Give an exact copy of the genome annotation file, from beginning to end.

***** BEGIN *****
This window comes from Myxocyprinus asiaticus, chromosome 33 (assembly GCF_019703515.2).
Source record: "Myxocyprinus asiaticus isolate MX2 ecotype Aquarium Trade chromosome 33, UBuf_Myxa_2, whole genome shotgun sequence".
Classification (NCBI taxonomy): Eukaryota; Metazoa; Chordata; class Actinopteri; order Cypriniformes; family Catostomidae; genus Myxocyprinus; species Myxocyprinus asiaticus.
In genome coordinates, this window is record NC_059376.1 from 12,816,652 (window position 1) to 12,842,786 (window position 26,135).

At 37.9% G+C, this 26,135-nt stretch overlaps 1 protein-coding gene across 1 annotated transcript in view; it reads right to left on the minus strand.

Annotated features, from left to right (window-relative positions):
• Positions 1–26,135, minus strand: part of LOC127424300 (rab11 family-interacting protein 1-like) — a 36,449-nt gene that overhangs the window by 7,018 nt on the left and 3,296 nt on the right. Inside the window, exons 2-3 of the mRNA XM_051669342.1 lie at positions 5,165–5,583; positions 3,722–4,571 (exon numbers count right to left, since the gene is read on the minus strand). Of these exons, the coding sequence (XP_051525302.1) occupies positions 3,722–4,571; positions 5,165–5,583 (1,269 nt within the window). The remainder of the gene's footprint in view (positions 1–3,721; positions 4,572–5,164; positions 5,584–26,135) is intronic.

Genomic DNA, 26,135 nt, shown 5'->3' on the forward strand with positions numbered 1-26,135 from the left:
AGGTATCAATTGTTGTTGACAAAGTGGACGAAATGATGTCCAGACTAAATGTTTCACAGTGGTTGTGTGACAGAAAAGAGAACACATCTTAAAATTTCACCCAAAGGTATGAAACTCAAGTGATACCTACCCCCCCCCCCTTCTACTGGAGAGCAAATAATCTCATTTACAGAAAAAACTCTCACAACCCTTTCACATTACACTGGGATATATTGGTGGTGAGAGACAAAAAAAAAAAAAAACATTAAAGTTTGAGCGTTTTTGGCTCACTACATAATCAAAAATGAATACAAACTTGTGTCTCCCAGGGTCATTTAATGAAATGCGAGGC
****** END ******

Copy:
This window comes from Myxocyprinus asiaticus, chromosome 33 (assembly GCF_019703515.2).
Source record: "Myxocyprinus asiaticus isolate MX2 ecotype Aquarium Trade chromosome 33, UBuf_Myxa_2, whole genome shotgun sequence".
Classification (NCBI taxonomy): Eukaryota; Metazoa; Chordata; class Actinopteri; order Cypriniformes; family Catostomidae; genus Myxocyprinus; species Myxocyprinus asiaticus.
In genome coordinates, this window is record NC_059376.1 from 12,816,652 (window position 1) to 12,842,786 (window position 26,135).

At 37.9% G+C, this 26,135-nt stretch overlaps 1 protein-coding gene across 1 annotated transcript in view; it reads right to left on the minus strand.

Annotated features, from left to right (window-relative positions):
• Positions 1–26,135, minus strand: part of LOC127424300 (rab11 family-interacting protein 1-like) — a 36,449-nt gene that overhangs the window by 7,018 nt on the left and 3,296 nt on the right. Inside the window, exons 2-3 of the mRNA XM_051669342.1 lie at positions 5,165–5,583; positions 3,722–4,571 (exon numbers count right to left, since the gene is read on the minus strand). Of these exons, the coding sequence (XP_051525302.1) occupies positions 3,722–4,571; positions 5,165–5,583 (1,269 nt within the window). The remainder of the gene's footprint in view (positions 1–3,721; positions 4,572–5,164; positions 5,584–26,135) is intronic.

Genomic DNA, 26,135 nt, shown 5'->3' on the forward strand with positions numbered 1-26,135 from the left:
AGGTATCAATTGTTGTTGACAAAGTGGACGAAATGATGTCCAGACTAAATGTTTCACAGTGGTTGTGTGACAGAAAAGAGAACACATCTTAAAATTTCACCCAAAGGTATGAAACTCAAGTGATACCTACCCCCCCCCCCTTCTACTGGAGAGCAAATAATCTCATTTACAGAAAAAACTCTCACAACCCTTTCACATTACACTGGGATATATTGGTGGTGAGAGACAAAAAAAAAAAAAAACATTAAAGTTTGAGCGTTTTTGGCTCACTACATAATCAAAAATGAATACAAACTTGTGTCTCCCAGGGTCATTTAATGAAATGCGAGGC